The Tip Economy
Celebrating the sale of our previous apartment, The Wife and I had dinner at a restaurant yesterday. It was a mid-range price place — not shawarma cheap, not Noma expensive. We were seated and I had a look at the menu. Everything looked good, so when the waiter came, I asked if he could recommend me something. I was surprised to get a snarky response back, as though my indecision not only annoying but offensive.
I like to ask the waiter for recommendations. I have flexible tastebuds, so I can eat and enjoy the weirdest of meals, and when I go to a restaurant I like to eat something new. I’ve had great success with this strategy during my US travels earlier this year. The waiters have been almost universally accommodating, and my inquiries met with the opposite reaction to the Danish waiter. After all, who better to know what’s good than those that serve the menu on a daily basis.
Denmark is not big on tips. For example, tips are already included in taxi-cab fares, so you’re not expected to give extra. Dinners at restaurants are marked up so that even if you don’t give a tip, no-one will look at you with an evil eye (though you are thanked for an extra tip). In fact, you could live a perfectly normal, not-frowned-upon, life in Denmark, not ever giving anyone a tip.
Let me be clear, I do tip when I’m at restaurants. 10% universally, which due to the already marked up prices is a good tip. When I’m in the US I always ask the locals what the comme il faut for tipping is, and I tip the highest percentage I’m told, usually 20%. I tip the Starbucks lady, I tip the taxi driver, I tip the waitress. I do this because I’m told the US is a tip economy, that wages in many walks of the US life are based on the generosity of the clientele. Minimum wage might be viable simply by virtue of the tip. I suppose the master plan of this system is to reward great service with great tips and not so great service with a not so great or no tip at all.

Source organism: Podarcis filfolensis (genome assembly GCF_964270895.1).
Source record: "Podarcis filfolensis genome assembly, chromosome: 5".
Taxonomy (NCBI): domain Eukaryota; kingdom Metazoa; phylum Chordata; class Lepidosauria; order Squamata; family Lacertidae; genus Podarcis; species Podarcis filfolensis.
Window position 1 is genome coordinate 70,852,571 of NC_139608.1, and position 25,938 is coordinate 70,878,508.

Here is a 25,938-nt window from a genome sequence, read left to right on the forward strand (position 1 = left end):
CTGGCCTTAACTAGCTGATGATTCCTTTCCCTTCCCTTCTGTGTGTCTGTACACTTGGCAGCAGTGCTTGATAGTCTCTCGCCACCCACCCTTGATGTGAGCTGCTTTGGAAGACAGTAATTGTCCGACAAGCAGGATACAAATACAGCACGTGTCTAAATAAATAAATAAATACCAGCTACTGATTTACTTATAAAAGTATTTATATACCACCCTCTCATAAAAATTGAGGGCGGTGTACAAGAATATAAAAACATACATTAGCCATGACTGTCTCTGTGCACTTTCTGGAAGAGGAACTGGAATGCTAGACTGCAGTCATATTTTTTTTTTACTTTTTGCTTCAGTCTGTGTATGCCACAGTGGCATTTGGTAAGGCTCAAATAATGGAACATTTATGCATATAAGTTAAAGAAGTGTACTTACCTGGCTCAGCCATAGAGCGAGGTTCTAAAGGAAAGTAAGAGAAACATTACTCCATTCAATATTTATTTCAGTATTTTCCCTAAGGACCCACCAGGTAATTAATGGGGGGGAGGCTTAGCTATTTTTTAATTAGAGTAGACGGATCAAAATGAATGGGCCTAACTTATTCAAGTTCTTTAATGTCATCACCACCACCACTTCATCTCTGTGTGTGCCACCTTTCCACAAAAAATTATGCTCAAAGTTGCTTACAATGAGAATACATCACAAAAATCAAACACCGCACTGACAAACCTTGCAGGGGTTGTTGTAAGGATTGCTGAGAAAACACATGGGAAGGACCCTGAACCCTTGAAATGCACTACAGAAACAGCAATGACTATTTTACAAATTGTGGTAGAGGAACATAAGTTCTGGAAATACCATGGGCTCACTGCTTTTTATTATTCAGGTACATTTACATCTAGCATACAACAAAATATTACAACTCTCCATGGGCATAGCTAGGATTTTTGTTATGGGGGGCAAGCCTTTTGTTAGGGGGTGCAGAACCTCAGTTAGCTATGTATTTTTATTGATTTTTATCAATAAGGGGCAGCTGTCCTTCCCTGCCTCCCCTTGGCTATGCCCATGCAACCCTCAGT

I’ve never been a fan of this system, not because great service doesn’t deserve a good tip, but because I feel it adds a needless amount of complexity to life. And it feels like an institutional form of reward and punishment, on both sides of the fence. Instead of explaining to your Starbucks-barista-with-an-attitude that in fact everyone has bad days but that’s no reason to let it out on you, you just omit the tip. Instead of the tip being the icing on the cake, something you give for extraordinary service, the tip is expected and not giving a tip becomes a negative signal.
On the other hand, I can’t recall having received anything but great service during american adventures, and yesterday I do wish my missing tip would’ve said “hey, dear waiter, next time I ask for a recommendation, please don’t look at me like I peed in your pool”.